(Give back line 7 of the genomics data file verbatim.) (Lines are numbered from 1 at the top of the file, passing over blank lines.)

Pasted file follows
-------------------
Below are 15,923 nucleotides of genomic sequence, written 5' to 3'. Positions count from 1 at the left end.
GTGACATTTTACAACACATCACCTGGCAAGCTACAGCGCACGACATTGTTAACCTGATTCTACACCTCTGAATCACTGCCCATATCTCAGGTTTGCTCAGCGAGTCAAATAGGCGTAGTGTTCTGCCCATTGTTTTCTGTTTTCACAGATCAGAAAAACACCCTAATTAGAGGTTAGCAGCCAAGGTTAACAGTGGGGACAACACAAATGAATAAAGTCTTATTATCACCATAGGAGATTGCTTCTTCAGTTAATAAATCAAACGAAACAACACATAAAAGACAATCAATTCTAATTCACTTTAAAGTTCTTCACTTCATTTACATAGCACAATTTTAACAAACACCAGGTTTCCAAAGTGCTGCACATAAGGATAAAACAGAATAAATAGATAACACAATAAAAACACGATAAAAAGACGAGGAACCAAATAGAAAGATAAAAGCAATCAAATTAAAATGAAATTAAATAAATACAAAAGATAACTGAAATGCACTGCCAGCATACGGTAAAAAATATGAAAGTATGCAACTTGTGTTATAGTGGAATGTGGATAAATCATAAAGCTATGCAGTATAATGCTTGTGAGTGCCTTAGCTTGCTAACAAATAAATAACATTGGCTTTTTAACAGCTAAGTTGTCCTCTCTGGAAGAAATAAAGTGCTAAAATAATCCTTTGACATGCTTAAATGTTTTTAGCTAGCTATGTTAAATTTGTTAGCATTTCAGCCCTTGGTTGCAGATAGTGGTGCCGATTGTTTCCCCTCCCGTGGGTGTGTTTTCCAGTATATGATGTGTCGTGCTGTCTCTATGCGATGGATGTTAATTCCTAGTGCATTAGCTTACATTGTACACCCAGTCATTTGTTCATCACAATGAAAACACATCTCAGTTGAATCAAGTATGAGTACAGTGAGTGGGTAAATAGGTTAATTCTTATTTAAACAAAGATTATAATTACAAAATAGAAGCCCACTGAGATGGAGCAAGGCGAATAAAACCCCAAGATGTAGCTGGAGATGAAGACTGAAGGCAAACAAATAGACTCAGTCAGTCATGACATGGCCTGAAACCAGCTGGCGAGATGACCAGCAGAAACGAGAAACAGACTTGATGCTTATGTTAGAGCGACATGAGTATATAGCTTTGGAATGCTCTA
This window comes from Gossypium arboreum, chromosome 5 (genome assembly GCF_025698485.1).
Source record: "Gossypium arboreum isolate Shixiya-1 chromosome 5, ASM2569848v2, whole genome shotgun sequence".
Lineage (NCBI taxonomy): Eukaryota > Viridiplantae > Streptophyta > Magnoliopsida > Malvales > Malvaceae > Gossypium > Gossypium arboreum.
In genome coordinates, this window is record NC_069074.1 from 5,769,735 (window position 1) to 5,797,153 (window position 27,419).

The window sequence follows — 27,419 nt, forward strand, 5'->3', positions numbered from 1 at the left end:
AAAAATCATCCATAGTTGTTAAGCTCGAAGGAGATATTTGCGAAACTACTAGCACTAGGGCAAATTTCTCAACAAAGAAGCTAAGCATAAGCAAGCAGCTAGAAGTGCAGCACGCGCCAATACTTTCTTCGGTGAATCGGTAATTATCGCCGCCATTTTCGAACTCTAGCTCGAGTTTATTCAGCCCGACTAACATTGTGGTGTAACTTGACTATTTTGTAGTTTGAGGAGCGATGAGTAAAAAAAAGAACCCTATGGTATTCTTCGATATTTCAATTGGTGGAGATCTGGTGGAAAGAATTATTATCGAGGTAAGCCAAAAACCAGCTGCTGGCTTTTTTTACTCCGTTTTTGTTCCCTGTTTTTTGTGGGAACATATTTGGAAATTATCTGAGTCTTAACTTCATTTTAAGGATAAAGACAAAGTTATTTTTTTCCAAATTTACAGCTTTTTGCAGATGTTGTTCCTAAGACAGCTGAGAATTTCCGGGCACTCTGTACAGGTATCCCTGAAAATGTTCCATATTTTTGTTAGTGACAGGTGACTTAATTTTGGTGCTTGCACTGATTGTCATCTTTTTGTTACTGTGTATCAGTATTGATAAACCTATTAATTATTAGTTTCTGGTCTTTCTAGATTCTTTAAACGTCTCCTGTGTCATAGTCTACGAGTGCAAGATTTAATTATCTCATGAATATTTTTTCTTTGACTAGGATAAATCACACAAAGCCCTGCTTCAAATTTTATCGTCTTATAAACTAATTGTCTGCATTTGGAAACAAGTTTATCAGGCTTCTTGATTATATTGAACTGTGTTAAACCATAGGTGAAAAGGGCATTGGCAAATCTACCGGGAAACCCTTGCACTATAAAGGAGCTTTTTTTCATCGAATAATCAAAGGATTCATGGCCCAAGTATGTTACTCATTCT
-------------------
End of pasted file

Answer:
The window sequence follows — 27,419 nt, forward strand, 5'->3', positions numbered from 1 at the left end: